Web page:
“Where the Swedes and the Swiss committed resources to their militaries, Ireland left itself undefended because it knew that its allies would protect it.”

    Allies? But I thought that the whole point of neutrality was that you didn’t have any military alliances.

    “This is called free riding.”

    Riding on what, the imaginary unicorns that are the alliances Ireland is not a part of?

    “No Irish person should be proud of it.”

    I know. To think of it, Ireland could be helping to occupy poor countries so we could take their stuff, but we were just a bunch of pussies who did girly men things like UN peacekeeping. The shame is unbearable.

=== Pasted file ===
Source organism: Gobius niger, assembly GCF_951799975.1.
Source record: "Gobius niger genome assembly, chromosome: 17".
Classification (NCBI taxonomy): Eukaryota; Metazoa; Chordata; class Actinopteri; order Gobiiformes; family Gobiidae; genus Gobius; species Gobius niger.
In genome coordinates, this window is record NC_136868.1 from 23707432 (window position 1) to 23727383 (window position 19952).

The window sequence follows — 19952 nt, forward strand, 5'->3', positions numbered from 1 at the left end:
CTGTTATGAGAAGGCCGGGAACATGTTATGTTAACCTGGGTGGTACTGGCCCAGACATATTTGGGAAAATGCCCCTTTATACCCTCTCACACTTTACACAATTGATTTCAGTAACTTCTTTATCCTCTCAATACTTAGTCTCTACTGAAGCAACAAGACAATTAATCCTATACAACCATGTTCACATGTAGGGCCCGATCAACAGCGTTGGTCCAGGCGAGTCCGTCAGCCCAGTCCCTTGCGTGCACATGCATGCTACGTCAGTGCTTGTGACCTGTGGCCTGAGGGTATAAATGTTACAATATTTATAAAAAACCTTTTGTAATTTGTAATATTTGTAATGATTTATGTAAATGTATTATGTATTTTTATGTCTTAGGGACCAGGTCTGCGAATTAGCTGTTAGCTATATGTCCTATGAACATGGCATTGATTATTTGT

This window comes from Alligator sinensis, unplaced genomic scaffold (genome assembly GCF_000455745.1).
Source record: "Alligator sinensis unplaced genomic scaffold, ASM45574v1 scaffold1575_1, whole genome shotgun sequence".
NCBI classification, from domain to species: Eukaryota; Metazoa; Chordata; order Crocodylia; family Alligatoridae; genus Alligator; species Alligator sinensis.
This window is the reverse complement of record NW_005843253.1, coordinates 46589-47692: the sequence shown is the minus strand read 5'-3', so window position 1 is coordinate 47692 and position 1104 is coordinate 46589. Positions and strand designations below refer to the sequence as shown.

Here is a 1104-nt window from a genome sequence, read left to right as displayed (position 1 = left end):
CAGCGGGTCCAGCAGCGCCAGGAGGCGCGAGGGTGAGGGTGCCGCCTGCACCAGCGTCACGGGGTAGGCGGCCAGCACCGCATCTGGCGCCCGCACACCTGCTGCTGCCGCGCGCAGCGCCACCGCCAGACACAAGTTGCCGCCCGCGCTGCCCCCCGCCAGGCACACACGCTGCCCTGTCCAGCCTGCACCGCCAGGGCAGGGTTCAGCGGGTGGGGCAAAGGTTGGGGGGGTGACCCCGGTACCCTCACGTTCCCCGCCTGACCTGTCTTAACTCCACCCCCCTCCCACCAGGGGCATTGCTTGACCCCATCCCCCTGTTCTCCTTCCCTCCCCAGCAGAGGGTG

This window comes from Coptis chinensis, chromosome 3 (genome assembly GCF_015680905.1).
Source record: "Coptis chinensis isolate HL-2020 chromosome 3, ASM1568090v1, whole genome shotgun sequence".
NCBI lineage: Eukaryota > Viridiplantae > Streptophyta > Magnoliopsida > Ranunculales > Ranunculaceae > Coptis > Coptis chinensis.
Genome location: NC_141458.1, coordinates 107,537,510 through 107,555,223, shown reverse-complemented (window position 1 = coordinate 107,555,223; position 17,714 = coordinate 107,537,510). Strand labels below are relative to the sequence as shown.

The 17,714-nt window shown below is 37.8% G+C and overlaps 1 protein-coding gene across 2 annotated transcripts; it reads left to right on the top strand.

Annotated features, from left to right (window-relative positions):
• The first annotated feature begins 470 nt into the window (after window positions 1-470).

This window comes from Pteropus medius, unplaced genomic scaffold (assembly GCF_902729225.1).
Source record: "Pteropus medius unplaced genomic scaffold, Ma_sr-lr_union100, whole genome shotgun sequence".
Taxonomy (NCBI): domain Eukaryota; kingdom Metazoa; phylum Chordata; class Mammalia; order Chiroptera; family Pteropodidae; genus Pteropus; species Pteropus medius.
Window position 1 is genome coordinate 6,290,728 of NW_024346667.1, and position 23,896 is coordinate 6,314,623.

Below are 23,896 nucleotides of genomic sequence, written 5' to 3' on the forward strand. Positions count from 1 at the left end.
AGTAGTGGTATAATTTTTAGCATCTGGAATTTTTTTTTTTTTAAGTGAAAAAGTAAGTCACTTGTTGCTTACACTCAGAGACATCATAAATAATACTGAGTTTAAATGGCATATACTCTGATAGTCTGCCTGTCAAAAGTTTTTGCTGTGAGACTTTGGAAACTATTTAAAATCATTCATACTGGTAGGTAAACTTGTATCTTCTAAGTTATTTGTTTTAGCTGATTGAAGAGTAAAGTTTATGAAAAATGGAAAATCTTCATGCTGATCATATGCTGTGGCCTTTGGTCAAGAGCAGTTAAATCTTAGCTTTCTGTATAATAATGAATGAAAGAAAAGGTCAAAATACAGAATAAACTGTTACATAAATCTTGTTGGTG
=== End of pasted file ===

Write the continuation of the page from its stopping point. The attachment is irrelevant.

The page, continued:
“Fantasies abound of the EU morphing into a war machine and of Irish youth being press-ganged into some Euro-imperial army.”

    Funny, but people who said twenty years ago that there would be a European constitution were told that this was a fantasy, and yet here we are.

    “None had any background in international relations or diplomacy.”

    Not cosy enough with the cliques for your taste, eh Dan?

    “The most parochial and least cosmopolitan political class in western Europe has not been up to the task of conducting a strategically coherent foreign policy in the good times.”

    And yet these are the ones campaigning for a Yes vote.

    All in all, a fairly decent stab at scaremongering, and I look forward to seeing how the gloom and doom merchants refine their spin as Lisbon II draws closer.